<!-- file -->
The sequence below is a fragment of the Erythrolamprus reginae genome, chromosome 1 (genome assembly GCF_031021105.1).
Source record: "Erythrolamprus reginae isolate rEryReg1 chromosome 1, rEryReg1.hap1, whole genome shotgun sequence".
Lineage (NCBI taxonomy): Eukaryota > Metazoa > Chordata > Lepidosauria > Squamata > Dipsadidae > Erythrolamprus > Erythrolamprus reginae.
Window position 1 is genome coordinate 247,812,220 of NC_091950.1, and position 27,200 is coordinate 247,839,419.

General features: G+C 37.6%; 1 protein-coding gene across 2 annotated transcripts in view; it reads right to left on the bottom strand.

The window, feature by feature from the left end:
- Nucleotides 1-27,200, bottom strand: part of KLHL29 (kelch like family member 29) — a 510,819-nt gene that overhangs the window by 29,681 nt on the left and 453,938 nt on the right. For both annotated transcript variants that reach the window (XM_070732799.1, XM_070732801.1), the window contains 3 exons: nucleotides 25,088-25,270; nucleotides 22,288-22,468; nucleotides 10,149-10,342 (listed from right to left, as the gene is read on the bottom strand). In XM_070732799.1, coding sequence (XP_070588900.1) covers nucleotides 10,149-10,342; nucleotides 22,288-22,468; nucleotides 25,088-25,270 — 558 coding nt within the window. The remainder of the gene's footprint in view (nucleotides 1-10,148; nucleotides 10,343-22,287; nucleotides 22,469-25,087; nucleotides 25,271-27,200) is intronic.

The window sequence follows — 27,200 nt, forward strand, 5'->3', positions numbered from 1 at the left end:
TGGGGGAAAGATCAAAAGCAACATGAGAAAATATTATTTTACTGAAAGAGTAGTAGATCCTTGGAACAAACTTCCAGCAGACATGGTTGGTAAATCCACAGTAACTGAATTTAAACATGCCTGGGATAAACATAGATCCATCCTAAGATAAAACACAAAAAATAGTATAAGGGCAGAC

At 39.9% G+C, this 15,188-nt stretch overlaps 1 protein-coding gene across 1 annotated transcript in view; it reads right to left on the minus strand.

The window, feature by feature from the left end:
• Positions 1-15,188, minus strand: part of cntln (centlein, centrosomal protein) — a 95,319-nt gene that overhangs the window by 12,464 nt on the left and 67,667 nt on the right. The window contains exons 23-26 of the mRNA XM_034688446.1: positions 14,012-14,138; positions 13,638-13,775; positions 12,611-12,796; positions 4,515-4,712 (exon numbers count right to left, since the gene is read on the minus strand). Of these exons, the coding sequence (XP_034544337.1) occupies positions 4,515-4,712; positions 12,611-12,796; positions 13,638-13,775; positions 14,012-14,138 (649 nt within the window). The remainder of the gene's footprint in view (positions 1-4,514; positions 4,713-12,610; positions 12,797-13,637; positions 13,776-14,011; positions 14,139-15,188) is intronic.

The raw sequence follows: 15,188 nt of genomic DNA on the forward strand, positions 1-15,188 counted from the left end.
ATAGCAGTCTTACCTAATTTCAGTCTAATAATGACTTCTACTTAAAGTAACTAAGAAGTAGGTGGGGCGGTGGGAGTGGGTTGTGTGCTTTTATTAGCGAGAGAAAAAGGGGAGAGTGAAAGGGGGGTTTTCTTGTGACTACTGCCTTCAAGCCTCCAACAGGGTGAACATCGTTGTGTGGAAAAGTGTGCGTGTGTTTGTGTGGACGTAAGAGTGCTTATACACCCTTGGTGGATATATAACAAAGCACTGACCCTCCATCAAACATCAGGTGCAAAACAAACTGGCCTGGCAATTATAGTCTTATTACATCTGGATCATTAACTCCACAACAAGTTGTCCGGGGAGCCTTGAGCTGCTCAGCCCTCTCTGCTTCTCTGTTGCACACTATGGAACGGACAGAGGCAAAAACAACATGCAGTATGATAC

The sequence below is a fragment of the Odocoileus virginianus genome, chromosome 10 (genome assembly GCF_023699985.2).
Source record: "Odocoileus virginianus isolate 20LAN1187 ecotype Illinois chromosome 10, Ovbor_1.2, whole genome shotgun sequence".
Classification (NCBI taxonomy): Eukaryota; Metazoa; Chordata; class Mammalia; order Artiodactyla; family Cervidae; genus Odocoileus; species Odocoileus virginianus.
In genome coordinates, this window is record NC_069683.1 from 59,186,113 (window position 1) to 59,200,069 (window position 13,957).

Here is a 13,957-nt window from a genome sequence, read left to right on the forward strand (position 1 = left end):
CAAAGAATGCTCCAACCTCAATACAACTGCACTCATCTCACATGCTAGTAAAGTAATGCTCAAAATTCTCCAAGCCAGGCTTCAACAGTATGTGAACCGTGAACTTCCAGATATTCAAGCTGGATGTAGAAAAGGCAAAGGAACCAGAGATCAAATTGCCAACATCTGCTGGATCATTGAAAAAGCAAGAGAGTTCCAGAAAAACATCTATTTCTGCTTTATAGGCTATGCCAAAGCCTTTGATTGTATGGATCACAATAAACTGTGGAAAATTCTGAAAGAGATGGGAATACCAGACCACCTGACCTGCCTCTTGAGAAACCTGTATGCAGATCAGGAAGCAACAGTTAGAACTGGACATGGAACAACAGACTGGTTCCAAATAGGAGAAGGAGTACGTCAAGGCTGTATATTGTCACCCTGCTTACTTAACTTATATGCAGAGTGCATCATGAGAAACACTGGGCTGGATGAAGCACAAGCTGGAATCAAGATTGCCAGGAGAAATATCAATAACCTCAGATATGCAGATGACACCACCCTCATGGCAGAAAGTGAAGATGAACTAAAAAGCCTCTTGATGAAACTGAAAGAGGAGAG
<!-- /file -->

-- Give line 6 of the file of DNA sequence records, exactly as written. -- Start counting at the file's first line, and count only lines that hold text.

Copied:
The window, feature by feature from the left end: